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Uber's iOS App Had Secret Permissions That Allowed It to Copy Your Phone Screen, Researchers Say (gizmodo.com) 91

To improve functionality between Uber's app and the Apple Watch, Apple allowed Uber to use a powerful tool that could record a user's iPhone screen, even if Uber's app was only running in the background, security researchers told news outlet Gizmodo. From a report: After the researchers discovered the tool, Uber said it is no longer in use and will be removed from the app. The screen recording capability comes from what's called an "entitlement" -- a bit of code that app developers can use for anything from setting up push notifications to interacting with Apple systems like iCloud or Apple Pay. This particular entitlement, however, was intended to improve memory management for the Apple Watch. The entitlement isn't common and would require Apple's explicit permission to use, the researchers explained. Will Strafach, a security researcher and CEO of Sudo Security Group, said he couldn't find any other apps with the entitlement live on the App Store. "It looks like no other third-party developer has been able to get Apple to grant them a private sensitive entitlement of this nature," Strafach said. "Considering Uber's past privacy issues I am very curious how they convinced Apple to allow this."
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Uber's iOS App Had Secret Permissions That Allowed It to Copy Your Phone Screen, Researchers Say

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  • Duh (Score:4, Insightful)

    by Aighearach ( 97333 ) on Thursday October 05, 2017 @05:48PM (#55318407) Homepage

    Apple users tolerate anything. Even things that protest/boycott over, they're willing to actually move up their purchase schedule when Apple responds to their demands by asking for more money.

    This is a well-trodden path.

    • by Tablizer ( 95088 )

      Oh, and Google, MS, etc. are careful? Yeah right.

      Anyhow, we don't know Apple's side of the story yet. Knowing Uber, they probably used "social engineering" to sneak stuff past the Apple iGuards.

      • Right, users of other brands have a much higher rate of switching to competing products when they report being very angry about the product.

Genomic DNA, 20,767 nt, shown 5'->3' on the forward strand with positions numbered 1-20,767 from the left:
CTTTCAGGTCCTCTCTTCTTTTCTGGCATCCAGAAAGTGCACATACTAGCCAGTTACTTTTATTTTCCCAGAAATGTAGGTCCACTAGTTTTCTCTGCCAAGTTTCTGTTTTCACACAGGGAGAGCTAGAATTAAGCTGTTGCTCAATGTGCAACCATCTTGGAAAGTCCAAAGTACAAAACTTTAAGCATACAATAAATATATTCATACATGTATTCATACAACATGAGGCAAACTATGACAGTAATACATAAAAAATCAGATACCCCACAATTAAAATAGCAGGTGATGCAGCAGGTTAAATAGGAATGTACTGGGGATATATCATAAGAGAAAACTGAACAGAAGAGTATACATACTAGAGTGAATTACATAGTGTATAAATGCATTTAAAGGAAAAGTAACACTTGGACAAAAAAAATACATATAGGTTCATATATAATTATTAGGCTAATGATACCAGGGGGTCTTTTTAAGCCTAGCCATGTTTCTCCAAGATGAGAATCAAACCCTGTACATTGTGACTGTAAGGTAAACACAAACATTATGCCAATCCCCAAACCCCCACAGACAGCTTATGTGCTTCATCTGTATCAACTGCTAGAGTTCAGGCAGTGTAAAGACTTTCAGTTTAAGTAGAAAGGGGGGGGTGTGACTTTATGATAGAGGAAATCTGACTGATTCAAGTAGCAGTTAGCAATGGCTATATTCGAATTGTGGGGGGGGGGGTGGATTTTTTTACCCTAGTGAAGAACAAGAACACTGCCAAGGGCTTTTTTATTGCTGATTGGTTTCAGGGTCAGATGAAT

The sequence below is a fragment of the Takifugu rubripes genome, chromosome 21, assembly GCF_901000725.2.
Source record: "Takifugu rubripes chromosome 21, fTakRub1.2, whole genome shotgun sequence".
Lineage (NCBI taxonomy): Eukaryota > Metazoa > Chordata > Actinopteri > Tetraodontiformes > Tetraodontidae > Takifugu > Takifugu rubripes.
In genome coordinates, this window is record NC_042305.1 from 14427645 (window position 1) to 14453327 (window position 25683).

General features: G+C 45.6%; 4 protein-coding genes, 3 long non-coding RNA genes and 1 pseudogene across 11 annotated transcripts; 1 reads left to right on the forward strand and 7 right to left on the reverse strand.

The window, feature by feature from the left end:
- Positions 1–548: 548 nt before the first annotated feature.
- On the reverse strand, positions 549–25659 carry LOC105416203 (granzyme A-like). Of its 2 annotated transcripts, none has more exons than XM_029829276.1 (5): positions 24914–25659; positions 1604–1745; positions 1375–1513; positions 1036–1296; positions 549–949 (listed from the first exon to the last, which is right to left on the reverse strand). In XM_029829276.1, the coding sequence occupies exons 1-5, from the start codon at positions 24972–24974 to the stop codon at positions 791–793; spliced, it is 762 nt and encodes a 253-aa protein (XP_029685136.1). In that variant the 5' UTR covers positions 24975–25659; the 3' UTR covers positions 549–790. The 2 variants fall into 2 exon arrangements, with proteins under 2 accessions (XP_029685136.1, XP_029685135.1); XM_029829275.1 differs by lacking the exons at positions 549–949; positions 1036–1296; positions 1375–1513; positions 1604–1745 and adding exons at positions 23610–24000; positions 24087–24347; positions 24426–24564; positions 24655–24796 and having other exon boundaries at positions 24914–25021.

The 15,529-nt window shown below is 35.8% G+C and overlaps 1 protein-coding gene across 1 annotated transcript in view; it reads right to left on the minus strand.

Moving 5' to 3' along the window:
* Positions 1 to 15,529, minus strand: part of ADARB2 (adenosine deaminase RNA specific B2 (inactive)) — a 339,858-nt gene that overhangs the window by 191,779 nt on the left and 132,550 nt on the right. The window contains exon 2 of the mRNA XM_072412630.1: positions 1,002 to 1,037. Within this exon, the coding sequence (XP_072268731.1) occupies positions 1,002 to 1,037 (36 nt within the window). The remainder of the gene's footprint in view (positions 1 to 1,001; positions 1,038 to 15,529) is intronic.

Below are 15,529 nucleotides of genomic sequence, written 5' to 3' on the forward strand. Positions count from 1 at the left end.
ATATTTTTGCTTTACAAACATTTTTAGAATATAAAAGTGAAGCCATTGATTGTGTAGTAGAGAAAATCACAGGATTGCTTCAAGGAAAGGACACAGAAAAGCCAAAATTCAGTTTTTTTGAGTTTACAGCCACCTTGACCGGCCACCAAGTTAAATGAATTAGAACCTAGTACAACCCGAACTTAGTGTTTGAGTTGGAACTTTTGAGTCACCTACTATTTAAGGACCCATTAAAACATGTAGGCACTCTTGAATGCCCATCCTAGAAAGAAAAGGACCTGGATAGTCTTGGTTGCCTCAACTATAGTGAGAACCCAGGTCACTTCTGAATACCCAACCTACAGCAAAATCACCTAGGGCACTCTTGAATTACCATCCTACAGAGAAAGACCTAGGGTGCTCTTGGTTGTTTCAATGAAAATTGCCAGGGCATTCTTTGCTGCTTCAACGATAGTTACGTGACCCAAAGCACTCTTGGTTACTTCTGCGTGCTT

I used to use a wide range of google services, but after being forced to switch a few times when things got shut down, I use less and less of their services all the time, and I can be consistently relied on to not even try anything new they offer. No interest. And yet, I still do use gmail and couple other services.

        If you don't understand that there are differences in b

      • Anyhow, we don't know Apple's side of the story yet. Knowing Uber, they probably used "social engineering" to sneak stuff past the Apple iGuards.

        TFA contains a statement from Apple explaining that they intentionally granted this ability to to Uber app, and why.

  • by Anonymous Coward

    Sorry, but Uber's business model is pretty much end to end "be colossal assholes, claim regulations don't apply, and keep being assholes".

    Sorry, but this isn't a company I would ever trust or do business with.

    Claiming you're a magical pony who isn't covered by laws doesn't make it true.

    • Re:Assholes ... (Score:5, Insightful)

      by ShanghaiBill ( 739463 ) on Thursday October 05, 2017 @06:15PM (#55318541)

      Sorry, but Uber's business model is pretty much end to end "be colossal assholes ..."

      Of course. But the real issue is not that Uber is unethical (we already knew that) but that Apple gave them full access.

      If my landlord gave a burglar the key to my door, his behavior would be more noteworthy than the behavior of the burglar.

    • Uber is so evil, it didn't even occur to me to care about the affect on their users/accomplices.

      The real story has to be Apple giving them permission, because Apple is not obviously evil. Normally the complaint of Apple haters is merely that it is overpriced, and walled gardens are for snobs, and not everybody likes snobs. Snobs are often looked down on, but also often looked up to; they are not obviously evil. So to have this sort of snake inside the garden might turn out to be a big deal. Especially if th

  • by eepok ( 545733 ) on Thursday October 05, 2017 @05:53PM (#55318439) Homepage